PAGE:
Lots of snow and winter weather presents a great opportunity for a fun day sledding down the neighborhood hill or snowball fights in the neighbor's yard. However, winter weather can be hard on your home. Excessively cold conditions can encourage the water lines in your home to freeze and burst, which could result in severe water damage and long-lasting negative effects.
Once your pipes are frozen solid, you may want to call a plumber in Reinholds to handle the problem. However, there’s multiple things you can perform on your own to prevent this from happening – and even a little prevention can go a long way.
What Pipes Are at More Risk of Freezing
The pipes at the largest risk of freezing are exposed water lines. Prevalent locations for exposed pipes are within attic crawlspaces, near exterior walls, in the basement or even running beneath a modular home. Water lines that are not appropriately insulated are at the highest risk.
How to Prevent Pipes from Freezing Over in Your Home
Properly insulating exposed water lines is a solid first step to keeping your pipes free of ice. You’ll likely have access to lots of these materials from the local plumbing company, and could also already have some inside your home.
Try not to wrap other flammable insulation materials where they may light on fire. If you don’t feel confident insulating the pipes by yourself, contact your local plumbing services professional in Reinholds to handle the job.
If you do decide to insulate the pipes by yourself, common insulation materials for pipes consist of:
- Wraps or roll insulation: Lots of plumbers, hardware stores and big box retailers provide insulation – typically fiberglass, foam wraps or pipe sleeves – that you can wrap or fit around your pipes. They are sold in differing lengths and sizes to suit the needs of your home.
- Newspaper: In a pinch, newspaper can be used as an insulator. If the weather is going to get cold and you aren’t able to add insulation in time, try wrapping uninsulated pipes in this.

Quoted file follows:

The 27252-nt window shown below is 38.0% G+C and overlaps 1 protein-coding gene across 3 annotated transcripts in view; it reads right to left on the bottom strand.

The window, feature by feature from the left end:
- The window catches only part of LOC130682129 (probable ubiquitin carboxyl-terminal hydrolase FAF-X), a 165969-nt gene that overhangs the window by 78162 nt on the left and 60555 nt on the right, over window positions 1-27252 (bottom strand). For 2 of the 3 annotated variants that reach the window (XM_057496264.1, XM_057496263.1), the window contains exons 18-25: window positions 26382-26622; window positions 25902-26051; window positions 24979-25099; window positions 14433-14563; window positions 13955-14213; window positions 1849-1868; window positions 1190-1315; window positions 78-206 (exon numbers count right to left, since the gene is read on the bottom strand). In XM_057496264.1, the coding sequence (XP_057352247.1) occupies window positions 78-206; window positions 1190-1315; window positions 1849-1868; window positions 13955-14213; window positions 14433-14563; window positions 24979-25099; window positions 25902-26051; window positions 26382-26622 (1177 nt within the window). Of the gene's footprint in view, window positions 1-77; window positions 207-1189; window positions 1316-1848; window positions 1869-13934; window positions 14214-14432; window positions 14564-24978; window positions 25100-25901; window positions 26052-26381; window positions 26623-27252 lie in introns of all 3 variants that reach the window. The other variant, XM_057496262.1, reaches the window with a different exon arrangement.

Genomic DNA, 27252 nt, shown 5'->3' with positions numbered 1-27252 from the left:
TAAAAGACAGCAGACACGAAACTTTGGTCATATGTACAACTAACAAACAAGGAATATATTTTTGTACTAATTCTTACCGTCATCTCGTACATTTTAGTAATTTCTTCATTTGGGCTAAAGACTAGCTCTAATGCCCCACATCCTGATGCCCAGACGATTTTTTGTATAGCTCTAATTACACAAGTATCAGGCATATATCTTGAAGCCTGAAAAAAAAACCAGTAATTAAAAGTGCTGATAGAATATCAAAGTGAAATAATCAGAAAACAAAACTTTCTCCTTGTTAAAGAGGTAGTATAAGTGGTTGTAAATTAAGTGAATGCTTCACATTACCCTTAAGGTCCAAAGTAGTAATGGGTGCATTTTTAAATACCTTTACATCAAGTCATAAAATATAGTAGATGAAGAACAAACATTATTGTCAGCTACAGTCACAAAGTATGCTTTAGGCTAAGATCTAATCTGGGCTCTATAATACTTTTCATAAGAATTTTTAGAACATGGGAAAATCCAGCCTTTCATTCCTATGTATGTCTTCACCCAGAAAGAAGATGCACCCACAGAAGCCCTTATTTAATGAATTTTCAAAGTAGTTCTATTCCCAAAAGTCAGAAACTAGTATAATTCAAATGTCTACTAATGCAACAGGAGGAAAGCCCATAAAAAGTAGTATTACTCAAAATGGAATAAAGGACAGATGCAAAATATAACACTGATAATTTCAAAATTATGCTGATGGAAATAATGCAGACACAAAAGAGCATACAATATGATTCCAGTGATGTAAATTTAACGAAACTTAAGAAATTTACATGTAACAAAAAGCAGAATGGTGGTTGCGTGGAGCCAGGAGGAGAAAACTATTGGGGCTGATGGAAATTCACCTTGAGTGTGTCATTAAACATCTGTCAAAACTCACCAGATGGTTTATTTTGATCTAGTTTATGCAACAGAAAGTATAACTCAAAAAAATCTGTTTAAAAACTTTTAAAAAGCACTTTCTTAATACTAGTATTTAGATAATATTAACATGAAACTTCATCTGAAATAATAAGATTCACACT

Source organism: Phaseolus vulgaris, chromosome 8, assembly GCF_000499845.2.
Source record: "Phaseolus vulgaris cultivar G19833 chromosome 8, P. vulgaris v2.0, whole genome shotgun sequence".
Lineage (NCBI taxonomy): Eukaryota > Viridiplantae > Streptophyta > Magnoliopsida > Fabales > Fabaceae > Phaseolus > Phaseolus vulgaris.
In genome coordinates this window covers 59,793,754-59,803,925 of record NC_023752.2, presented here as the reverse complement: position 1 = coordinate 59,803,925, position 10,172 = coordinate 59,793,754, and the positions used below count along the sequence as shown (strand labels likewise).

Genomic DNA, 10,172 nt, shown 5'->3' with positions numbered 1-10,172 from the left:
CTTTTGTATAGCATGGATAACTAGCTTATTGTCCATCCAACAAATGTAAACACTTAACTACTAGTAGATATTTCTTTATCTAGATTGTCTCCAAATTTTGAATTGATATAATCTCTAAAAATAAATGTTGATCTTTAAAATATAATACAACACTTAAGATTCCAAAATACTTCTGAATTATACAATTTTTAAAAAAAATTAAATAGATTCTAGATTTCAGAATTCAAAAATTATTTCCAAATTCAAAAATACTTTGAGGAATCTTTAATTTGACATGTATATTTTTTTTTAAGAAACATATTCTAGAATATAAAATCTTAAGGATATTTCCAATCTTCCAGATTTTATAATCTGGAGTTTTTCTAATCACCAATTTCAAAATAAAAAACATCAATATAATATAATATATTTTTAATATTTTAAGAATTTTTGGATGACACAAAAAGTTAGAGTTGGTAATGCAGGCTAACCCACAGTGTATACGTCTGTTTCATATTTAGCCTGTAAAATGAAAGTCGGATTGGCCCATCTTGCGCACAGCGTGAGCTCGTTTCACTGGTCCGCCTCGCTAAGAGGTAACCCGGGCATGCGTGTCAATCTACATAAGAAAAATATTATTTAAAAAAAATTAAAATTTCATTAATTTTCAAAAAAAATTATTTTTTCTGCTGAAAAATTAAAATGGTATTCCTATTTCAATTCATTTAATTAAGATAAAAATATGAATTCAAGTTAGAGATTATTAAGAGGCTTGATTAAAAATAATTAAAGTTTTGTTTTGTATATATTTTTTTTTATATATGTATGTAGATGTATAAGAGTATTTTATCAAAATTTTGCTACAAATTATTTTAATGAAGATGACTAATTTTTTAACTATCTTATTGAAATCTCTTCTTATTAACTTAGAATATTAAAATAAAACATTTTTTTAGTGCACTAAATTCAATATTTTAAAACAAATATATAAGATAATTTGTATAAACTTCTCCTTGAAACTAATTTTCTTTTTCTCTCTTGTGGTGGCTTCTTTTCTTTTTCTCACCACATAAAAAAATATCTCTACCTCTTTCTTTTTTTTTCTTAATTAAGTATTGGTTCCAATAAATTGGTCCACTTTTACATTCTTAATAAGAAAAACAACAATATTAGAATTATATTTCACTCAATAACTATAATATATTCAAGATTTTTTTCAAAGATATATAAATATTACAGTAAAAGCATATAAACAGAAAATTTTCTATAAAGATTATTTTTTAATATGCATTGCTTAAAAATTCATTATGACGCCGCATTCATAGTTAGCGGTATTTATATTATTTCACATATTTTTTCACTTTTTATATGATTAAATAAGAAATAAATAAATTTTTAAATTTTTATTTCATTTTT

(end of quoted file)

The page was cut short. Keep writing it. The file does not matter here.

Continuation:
- Towels or rags: If you aren’t able to install insulation and don’t have any newspaper handy, wrapping particularly vulnerable pipes with towels or clean rags as a last-ditch effort may be just enough to keep the cold air off the pipes.
An additional preventative step you can take to stop pipes from freezing in your home is to seal up any cracks that can permit cold air in your home. Keep an eye on the window frames, which can let in surprisingly intense drafts. Not only will this help to prevent your pipes from freezing, but it will have the additional benefit of making your home more energy efficient.
Five More Ways to Keep Your Pipes from Freezing:
- Open the cabinet doors. Opening the cabinet doors underneath the sinks and other rooms of your home that have pipes will enable more warm air from the rest of the room to flow near the pipes.
- Letting water drip. Letting water flow by letting your faucets move even just a little can help avoid frozen pipes.
- Open interior doors. By opening doors between rooms or hallways, your home can be heated more consistently. This is particularly important if you struggle with a room that is generally colder or hotter than other rooms.
- Close the garage door. The exception to the open doors advice is the garage door, which you should keep down – especially if your water lines run through the garage.
- Keep the heat consistent. Experts recommend setting the thermostat at a persistent temperature and leaving it there, rather than permitting it to get cooler at night. Set it no colder than 55 degrees.
How to Stop Pipes from Freezing in an Unused Home
When you’re in your own home, it’s not difficult to recognize when something goes wrong. But what extra steps can you attempt to prevent pipes from freezing in a vacant home or vacation home when the damage from a frozen pipe may not be discovered for a while?
As with the main residence, adding insulation to any exposed water lines, opening interior doors inside the home and winterizing the vacant home are the best steps to attempt first.
Added Steps to Stop Pipes from Freezing in an Unused Home:
- Leave the heat on. Even though you won't always be home, it’s best to keep the heat on – even if you turn the thermostat down cooler than you would if you were there. As with a primary home, experts suggest keeping the temperature at no colder than 55 degrees.
- Shut water off and drain the lines. If you’re going to be away for a long time or are winterizing a vacation cabin or cottage, switching the water off to the house and emptying the water out of the water lines is an easy way to prevent pipes from freezing and bursting open. Don’t forget to clear the water out of any appliances, such as the hot water heater, or the toilets. Make sure you clear out all the water from the pipes. If you’re unsure of how to flush the water from the pipes, or don’t feel confident performing it on your own, a plumber in Reinholds will be delighted to help.